Alaska Communications (NAS: ALSK) used to be a dividend darling. The regional telecom's cash flows were funneled into $0.88 of annual dividends per share, or a majestic 10% dividend yield. Now, Alaska prefers to invest in building a bigger and faster next-generation network, so the payouts have been drastically reduced. Now, the dividend clocks in at a mere $0.05 per quarter. The yield is still a generous 8%, but only because share prices plunged on the dividend cut.
The company reports first-quarter results on Tuesday night. Are shareholders in for another bitter freeze?
Wall Street paints a gloomy picture. Earnings are expected to fall 67% year over year to just $0.02 per share as revenue drops 3.7% to $83.4 million. That would be a trend reversal as Alaska delivered annual sales growth in every quarter last year.
Management didn't hand out any cold, hard guidance figures for the quarter, but it did predict that sales will rise about 3% for the full year, with a tough year-over-year comparison coming up in the first quarter. With the official launch of Alaska's 4G LTE network coming up in the second quarter, management also assumes that some customers might hold off on buying cell phones until the faster network is ready.
Analysts worry that Alaska is chasing shadows with the upgraded network. AT&T (NYS: T) is the largest telecom in the tundra state, and Verizon (NYS: VZ) moves in later this year. Is there really room for a local hero?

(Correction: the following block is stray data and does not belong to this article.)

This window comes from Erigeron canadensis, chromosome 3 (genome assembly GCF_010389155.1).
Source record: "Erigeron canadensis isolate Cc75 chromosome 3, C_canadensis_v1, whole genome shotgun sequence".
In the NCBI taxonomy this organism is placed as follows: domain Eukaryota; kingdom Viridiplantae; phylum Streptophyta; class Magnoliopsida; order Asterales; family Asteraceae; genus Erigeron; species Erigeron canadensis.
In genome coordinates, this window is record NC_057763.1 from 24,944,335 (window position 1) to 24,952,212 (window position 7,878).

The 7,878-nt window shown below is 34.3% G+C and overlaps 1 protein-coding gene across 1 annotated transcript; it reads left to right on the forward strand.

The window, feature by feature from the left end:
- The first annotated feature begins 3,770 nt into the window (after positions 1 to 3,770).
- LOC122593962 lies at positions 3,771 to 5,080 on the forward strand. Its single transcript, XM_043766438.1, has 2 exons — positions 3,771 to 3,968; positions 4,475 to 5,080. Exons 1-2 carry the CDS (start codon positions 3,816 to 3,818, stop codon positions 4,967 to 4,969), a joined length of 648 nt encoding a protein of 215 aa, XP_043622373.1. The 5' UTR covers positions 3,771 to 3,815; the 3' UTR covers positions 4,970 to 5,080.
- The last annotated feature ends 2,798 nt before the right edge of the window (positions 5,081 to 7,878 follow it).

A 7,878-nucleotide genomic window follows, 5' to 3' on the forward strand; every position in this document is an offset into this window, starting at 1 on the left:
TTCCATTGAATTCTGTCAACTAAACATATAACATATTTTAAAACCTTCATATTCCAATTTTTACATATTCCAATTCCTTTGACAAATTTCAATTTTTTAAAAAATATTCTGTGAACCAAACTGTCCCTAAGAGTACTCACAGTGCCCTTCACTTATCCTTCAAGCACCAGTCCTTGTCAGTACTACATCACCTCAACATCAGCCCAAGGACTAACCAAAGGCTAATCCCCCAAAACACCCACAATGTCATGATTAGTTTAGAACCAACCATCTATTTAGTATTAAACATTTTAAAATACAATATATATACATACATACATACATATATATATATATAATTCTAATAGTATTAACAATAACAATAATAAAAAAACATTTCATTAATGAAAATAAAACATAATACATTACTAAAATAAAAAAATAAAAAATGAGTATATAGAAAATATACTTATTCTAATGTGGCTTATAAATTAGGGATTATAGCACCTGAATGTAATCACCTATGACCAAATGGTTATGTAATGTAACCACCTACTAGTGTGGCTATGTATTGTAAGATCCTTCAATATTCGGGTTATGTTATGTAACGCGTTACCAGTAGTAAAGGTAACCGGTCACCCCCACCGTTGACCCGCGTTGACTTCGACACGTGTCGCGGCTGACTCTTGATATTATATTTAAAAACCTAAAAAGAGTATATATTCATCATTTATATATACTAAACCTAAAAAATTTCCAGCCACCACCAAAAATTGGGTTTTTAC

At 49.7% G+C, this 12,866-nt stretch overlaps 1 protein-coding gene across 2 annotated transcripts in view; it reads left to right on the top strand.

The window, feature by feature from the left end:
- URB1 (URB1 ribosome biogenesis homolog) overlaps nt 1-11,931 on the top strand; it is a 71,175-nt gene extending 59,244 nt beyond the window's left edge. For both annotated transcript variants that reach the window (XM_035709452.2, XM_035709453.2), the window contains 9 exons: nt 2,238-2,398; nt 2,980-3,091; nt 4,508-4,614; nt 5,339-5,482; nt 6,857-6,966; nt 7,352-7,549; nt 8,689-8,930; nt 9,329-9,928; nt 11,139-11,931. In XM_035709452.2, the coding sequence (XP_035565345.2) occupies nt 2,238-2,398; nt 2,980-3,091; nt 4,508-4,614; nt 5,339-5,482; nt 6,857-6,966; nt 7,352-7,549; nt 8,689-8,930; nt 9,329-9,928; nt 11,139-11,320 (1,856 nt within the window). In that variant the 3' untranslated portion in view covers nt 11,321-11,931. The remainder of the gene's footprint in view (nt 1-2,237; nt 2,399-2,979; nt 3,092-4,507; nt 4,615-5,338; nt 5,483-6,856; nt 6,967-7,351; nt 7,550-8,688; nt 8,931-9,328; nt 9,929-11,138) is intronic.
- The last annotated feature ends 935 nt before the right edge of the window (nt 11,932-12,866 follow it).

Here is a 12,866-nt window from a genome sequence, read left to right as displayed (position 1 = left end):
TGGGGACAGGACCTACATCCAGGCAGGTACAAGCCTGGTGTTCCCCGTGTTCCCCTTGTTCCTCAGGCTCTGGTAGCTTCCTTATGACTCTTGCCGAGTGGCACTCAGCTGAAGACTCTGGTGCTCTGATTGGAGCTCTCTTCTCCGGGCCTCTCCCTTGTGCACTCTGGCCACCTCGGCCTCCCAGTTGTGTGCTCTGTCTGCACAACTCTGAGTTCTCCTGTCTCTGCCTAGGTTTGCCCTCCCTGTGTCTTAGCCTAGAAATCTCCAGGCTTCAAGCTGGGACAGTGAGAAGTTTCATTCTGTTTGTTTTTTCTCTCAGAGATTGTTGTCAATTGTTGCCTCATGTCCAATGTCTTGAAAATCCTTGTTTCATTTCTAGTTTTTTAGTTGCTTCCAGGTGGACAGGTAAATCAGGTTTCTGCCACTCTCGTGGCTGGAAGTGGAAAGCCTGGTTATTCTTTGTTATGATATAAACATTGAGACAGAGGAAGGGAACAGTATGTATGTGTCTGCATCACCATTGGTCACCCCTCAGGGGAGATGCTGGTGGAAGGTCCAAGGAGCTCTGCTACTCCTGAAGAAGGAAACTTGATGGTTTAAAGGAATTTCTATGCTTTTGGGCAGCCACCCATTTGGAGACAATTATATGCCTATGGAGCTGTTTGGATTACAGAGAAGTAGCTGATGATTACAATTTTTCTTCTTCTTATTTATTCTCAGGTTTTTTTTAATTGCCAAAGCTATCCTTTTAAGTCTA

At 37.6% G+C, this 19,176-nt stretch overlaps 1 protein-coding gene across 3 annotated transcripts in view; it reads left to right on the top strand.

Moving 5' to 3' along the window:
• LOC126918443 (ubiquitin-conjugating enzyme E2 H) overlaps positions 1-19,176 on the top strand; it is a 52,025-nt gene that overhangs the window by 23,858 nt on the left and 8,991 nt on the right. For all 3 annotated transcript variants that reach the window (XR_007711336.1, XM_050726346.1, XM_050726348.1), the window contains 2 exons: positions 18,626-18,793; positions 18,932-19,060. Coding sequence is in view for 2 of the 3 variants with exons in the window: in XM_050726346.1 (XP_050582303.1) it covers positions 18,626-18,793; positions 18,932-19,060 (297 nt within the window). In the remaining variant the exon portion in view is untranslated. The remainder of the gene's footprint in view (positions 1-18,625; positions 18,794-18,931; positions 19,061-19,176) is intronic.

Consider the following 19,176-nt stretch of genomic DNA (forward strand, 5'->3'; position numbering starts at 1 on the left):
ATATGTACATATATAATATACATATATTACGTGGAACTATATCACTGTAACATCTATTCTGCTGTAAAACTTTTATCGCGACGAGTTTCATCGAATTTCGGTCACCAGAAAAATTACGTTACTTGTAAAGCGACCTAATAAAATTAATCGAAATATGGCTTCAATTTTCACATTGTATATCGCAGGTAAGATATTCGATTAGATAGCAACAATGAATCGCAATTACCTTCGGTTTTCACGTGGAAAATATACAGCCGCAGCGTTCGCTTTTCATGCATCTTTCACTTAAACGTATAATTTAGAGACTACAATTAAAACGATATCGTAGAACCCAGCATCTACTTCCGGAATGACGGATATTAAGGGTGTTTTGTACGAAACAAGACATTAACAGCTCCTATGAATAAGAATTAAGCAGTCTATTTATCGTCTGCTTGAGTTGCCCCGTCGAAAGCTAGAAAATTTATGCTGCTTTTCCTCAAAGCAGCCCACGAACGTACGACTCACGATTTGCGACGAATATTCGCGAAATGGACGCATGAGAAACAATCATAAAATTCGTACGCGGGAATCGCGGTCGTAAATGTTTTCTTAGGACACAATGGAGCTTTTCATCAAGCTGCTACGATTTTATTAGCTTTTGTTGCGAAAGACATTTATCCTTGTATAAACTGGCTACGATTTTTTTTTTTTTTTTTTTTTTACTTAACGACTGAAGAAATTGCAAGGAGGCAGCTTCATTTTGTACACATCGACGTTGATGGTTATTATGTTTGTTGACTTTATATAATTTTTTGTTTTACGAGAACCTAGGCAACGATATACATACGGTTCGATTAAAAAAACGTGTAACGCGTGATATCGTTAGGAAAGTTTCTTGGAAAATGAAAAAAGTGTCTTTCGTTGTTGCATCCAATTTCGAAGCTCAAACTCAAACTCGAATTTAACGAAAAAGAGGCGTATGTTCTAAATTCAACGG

The company is doing its best to get some traction on the ice. Other than the 4G LTE buildout, Alaska started selling the Apple (NAS: AAPL) iPhone last week. The stock is priced for absolute disaster here, but I believe that management is doing all the right things to flourish in a tough market.
Look for Alaska's capital expenses trending lower now that the 4G network is ready for action. This quarter should also be a trough in wireless signups and revenues, so management's outlook for the next quarter will look much stronger.
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At the time thisarticle was published Fool contributorAnders Bylundholds no position in any of the companies mentioned. Check outAnders' holdings and bio, or follow him onTwitterandGoogle+. The Fool owns shares of Apple.Motley Fool newsletter serviceshave recommended buying shares of Apple and creating a bull call spread position in Apple. The Motley Fool has adisclosure policy. We Fools don't all hold the same opinion, but we all believe that considering a diverse range of insights makes us better investors. Try any of our Foolish newsletter servicesfree for 30 days.
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